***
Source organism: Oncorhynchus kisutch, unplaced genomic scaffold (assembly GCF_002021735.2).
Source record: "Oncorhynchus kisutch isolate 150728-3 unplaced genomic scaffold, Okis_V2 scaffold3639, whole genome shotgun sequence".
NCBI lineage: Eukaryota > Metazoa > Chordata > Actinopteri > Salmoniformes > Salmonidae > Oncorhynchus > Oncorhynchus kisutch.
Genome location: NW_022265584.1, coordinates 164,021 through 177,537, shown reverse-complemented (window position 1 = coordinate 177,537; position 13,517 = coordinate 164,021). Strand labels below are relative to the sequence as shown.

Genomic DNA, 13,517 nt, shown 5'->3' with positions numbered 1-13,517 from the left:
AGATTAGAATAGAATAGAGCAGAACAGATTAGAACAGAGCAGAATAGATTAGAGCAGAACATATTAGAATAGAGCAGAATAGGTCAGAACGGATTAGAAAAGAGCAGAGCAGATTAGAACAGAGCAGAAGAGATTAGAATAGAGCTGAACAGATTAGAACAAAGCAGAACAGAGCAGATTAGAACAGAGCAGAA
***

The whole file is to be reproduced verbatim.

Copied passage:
Source organism: Oncorhynchus kisutch, unplaced genomic scaffold (assembly GCF_002021735.2).
Source record: "Oncorhynchus kisutch isolate 150728-3 unplaced genomic scaffold, Okis_V2 scaffold3639, whole genome shotgun sequence".
NCBI lineage: Eukaryota > Metazoa > Chordata > Actinopteri > Salmoniformes > Salmonidae > Oncorhynchus > Oncorhynchus kisutch.
Genome location: NW_022265584.1, coordinates 164,021 through 177,537, shown reverse-complemented (window position 1 = coordinate 177,537; position 13,517 = coordinate 164,021). Strand labels below are relative to the sequence as shown.

Genomic DNA, 13,517 nt, shown 5'->3' with positions numbered 1-13,517 from the left:
AGATTAGAATAGAATAGAGCAGAACAGATTAGAACAGAGCAGAATAGATTAGAGCAGAACATATTAGAATAGAGCAGAATAGGTCAGAACGGATTAGAAAAGAGCAGAGCAGATTAGAACAGAGCAGAAGAGATTAGAATAGAGCTGAACAGATTAGAACAAAGCAGAACAGAGCAGATTAGAACAGAGCAGAA